PoG: WVU - Syracuse

There weren't many performances on West Virginia's side of things worth singling out in the Mountaineers' 19-14 loss to Syracuse -- a game that left the 58,122 in attendance for Homecoming Saturday in Morgantown stunned, angered and frustrated.

DEFENSIVE PLAYER OF THE GAME:

Terence Garvin.

The safety was around the ball afternoon and was one of few Mountaineers who consistently made plays to slow down the Syracuse running game.

Garvin was third on the WVU defense with six total tackles, including two solo takedowns and four assisted. He was credited with a hurry of Syracuse quarterback Ryan Nassib and blew up an Antwon Bailey carry for a loss of one yard.

Garvin continues to play well as a true sophomore in the secondary. It's often not great for a coach to see his safeties high up the charts in terms of tackles (as that means the opposing offense is getting to the third level of the defense), but in the case of Garvin, that's not necessarily so.

He continues to become more comfortable being aggressive and making plays around the line of scrimmage, which is just another impressive facet of a defense that has performed more than admirably all season long.

OFFENSIVE PLAYER OF THE GAME:

J.D. Woods.

No disrespect to the wide receiver, but it doesn't bode well for West Virginia's offense when the redshirt sophomore, who is probably the team's fifth option at receiver, earns our top billing.

But Woods has, to be fair, emerged as a solid player this season. It's a testament to the skill of receivers coach Lonnie Galloway that the Mountaineers truly have at least five receivers truly capable of making plays in the passing game.

Woods caught four passes for 52 yards. Both numbers were the second-best among the team's receiving corps.



J.D. Woods
Time and time again, it was Woods, one of the later options in most of the team's passing progressions, who worked his way open when Geno Smith was struggling to find open receivers.

When Smith needed 16 yards on a third down play on WVU's last-gasp drive of the game, it was Woods he found for 17 yards and a critical first down.

On a Saturday when the Mountaineers' offense sputtered for much of the game, Woods was one of a very few bright spots for coordinator Jeff Mullen and company. Smith certainly has a solid crop of pass-catchers at his disposal.

GAME BALLS:

  • Sidney Glover.

    Garvin wasn't the only safety who had an impressive day. Glover was solid in coverage and occasionally made plays in the run game as well, helping show why the third level of WVU's defense may be its strongest.

    Glover, the senior stalwart in the secondary, had five tackles and a pass break-up.

    But if Garvin made his mark by making tackles all over the field and playing a part in trying to slow Syracuse's run game, Glover made his by being solid in coverage.

    The safety's ability to keep receivers from getting in the clear was a big reason Ryan Nassib completed only five of his 15 passes.

  • Syracuse's rushing offense.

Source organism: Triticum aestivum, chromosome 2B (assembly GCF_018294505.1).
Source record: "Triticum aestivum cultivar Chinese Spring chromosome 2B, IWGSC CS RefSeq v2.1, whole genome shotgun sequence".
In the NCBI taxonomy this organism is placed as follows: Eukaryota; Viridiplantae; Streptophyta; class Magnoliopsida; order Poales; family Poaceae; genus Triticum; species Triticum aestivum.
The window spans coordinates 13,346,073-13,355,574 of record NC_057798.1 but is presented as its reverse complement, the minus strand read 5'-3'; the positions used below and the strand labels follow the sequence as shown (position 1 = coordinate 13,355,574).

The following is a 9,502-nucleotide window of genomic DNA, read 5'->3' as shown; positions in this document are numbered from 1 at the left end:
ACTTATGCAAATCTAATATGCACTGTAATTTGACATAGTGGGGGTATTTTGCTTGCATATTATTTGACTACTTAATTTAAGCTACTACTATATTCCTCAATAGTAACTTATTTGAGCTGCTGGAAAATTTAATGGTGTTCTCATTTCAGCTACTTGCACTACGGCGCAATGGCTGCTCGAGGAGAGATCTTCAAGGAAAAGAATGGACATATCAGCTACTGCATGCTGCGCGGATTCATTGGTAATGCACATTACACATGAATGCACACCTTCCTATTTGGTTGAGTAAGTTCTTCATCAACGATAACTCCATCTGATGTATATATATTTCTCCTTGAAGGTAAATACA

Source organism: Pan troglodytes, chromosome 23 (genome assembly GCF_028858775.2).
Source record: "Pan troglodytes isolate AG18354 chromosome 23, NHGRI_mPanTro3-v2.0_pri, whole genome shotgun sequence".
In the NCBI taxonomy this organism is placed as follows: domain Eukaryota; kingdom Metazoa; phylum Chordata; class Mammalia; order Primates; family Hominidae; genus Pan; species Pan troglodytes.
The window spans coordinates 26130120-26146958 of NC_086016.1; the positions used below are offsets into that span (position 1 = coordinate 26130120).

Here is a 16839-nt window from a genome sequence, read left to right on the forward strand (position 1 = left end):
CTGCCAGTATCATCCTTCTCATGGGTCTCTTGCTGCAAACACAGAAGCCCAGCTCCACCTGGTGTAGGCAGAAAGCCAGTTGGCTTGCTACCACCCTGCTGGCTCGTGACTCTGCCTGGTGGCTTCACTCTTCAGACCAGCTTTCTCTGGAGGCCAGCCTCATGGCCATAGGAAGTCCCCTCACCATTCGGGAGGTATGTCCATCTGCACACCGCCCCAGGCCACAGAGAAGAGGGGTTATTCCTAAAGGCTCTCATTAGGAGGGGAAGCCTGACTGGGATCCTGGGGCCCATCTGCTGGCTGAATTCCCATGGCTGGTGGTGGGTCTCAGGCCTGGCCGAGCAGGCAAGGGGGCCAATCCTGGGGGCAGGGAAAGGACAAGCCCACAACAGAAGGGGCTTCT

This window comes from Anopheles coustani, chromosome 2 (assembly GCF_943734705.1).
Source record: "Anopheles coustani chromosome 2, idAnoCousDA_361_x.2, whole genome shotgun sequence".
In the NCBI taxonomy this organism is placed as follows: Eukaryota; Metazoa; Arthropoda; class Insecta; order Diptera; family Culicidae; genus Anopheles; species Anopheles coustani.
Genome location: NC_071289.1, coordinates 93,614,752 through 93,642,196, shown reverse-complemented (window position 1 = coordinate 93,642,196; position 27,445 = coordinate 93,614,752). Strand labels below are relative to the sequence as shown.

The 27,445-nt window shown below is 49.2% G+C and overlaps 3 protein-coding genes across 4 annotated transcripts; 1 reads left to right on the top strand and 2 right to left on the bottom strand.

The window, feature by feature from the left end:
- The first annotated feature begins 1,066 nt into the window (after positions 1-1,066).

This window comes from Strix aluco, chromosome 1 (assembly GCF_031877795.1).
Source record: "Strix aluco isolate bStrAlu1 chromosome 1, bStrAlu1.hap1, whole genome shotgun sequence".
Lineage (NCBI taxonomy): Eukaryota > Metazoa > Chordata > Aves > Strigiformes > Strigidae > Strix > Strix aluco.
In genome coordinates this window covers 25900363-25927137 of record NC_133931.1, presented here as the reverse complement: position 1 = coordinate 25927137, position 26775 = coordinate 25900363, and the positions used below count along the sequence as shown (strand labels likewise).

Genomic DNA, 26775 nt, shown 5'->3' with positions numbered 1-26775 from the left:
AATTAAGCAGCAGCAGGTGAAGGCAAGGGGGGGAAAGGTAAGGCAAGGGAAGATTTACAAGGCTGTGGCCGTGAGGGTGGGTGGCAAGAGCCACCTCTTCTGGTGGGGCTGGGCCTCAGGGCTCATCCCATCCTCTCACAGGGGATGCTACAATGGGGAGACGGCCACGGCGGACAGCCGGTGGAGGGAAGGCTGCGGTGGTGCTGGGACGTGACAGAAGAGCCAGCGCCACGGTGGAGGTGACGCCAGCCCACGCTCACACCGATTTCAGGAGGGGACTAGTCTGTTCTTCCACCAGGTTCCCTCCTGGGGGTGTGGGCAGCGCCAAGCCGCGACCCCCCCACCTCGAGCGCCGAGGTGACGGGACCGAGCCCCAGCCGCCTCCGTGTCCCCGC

Before Saturday, finding success on the ground against the Mountaineers' defense was a near impossibility. West Virginia was No. 4 nationally in rushing defense, yielding only 83.17 yards per game.

    The Orange won Saturday in large part because of its ability to change that. The visitors had 132 yards on the ground by halftime (when the final score had already been set) on an average of just shy of seven yards per rush. WVU's first six opponents this season had combined to average only 2.6 yards per carry.

    What made it more impressive was that SU did so with three different running backs finding almost equivalent success. Antwon Bailey, Delone Carter and Prince-Tyson Gulley each did well, averaging 4.9, 8.3 and 3.2 yards per carry, respectively.

    Sure, Syracuse didn't pile up points. But its rushing game allowed it to burn clock, get into manageable down-and-distance situations and allowed the offensive to minimize the amount of pass attempts from quarterback Ryan Nassib (thus minimizing the risk of turnovers).

  • Syracuse's ability to control field position.

    Rob Long is likely headed for a long career as a punter in the NFL. He's the best at what he does in the Big East, and one of the best in the nation.

    Long averaged -- averaged -- 51.7 yards per punt, pinned West Virginia inside its own 20-yard line twice and boomed two other kicks a bit too far, yielding touchbacks.

    The Mountaineers' started six drives as the result of Syracuse punts. Those drives started at WVU's 18, 23, 24, 20, 6 and 30-yard lines, respectively. The one that started at the West Virginia 30-yard line came as a result of a holding penalty on the Orange while Long's punt was in the air.

    There were really only two times the hosts had favorable field position to start offensive drives all game -- after recovering a fumbled SU kickoff return in the first quarter and after a kickoff went out of bounds in the second quarter. Both of those drives ended in Geno Smith interceptions, and WVU couldn't sustain drives long enough otherwise to win.

    Punters, indeed, can be weapons. Rob Long was one for the Orange on Saturday, and he contributed in a big way to the visitors, as they claimed the Ben Schwartzwalder Trophy for the first time in almost a decade.


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